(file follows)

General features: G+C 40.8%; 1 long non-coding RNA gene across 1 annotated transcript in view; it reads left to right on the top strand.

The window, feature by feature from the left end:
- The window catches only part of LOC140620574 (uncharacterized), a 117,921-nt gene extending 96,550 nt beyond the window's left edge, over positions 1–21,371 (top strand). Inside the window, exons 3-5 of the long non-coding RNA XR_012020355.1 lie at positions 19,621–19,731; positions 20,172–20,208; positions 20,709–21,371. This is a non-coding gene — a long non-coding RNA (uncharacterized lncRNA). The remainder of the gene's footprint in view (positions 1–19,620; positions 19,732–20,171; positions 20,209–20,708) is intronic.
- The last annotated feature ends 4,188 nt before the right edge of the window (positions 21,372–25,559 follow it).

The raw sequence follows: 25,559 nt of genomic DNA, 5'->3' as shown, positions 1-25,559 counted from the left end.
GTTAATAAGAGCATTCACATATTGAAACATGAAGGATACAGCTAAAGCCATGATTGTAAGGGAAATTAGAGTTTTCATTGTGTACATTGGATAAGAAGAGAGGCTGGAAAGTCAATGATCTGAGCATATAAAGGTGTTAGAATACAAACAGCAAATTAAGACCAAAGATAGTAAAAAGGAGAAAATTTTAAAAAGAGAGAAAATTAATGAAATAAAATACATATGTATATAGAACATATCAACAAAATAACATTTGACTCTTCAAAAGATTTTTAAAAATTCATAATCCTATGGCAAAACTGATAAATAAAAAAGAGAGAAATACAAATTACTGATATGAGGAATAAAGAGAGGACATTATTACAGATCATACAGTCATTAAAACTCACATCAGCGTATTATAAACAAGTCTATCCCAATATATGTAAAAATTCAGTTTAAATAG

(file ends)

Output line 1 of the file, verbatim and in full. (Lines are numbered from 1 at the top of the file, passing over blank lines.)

General features: G+C 40.8%; 1 long non-coding RNA gene across 1 annotated transcript in view; it reads left to right on the top strand.